Lawful Confidentiality and Non-Disparagement Provisions.
The Memo loosely attempts to address what would constitute a lawful confidentiality or non-disparagement provision, but in so doing essentially confirms that most typical clauses will be deemed unlawful and what may remain likely will not achieve much of the legitimate business purposes employers typically want from these clauses.
For example, the Memo states that confidentiality clauses that are “narrowly-tailored to restrict the dissemination of proprietary or trade secret information for a period of time based on legitimate business justifications” may be considered lawful but it does not clarify what those clauses may look like. What it impliedly does warn is that clauses prohibiting discussion of settlement/severance terms, including financial provisions, and/or discussion of any other employment conditions are unlawful. The only noted possible exception to this may be under a NLRB agency approved “non-Board settlement” of a pending unfair labor practice charge (discussed below).
On non-disparagement clauses, the Memo states that an “overly broad non-disparagement ban that encompassed all disputes, terms and conditions, and issues, without a temporal limitation and with application to parents and affiliates and their officers, representatives, employees, directors and agents” remains unlawful, but that a “narrowly-tailored, justified, non-disparagement provision” that is limited to a ban on defamation may be lawful. The GC defines defamation as statements that are “maliciously untrue, such that they are made with knowledge of their falsity or with reckless disregard for their truth.” Critically, the GC neglected to expand on what “without a temporal limitation” or “justified” might mean. Of course, most employers typically use the term disparagement purposely as it provides them business protection rather than a legal defamation standard (which they need no special agreement or consideration to prohibit).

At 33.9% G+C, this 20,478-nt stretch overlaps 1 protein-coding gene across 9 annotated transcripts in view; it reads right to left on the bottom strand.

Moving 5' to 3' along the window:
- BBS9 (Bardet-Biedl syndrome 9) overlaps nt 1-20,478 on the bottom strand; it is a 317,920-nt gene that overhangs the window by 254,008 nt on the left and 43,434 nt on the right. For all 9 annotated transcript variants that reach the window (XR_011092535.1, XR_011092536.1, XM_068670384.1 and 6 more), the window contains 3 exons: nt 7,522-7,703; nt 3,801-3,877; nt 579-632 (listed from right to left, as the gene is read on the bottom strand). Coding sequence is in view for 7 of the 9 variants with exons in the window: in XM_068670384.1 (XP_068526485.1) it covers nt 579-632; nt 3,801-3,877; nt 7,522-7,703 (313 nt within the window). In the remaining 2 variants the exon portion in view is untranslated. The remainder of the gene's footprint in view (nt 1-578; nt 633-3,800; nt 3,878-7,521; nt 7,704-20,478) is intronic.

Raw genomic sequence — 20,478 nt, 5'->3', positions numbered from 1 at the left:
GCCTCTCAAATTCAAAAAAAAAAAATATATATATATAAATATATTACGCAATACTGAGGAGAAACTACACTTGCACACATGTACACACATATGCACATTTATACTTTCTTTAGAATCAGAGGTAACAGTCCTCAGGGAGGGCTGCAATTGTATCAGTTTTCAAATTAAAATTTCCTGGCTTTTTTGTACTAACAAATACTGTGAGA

Ultimately, and unfortunately, it is still unclear what exact language in confidentiality and non-disparagement provisions would pass muster under the current Board and GC – though it seems likely that not much would.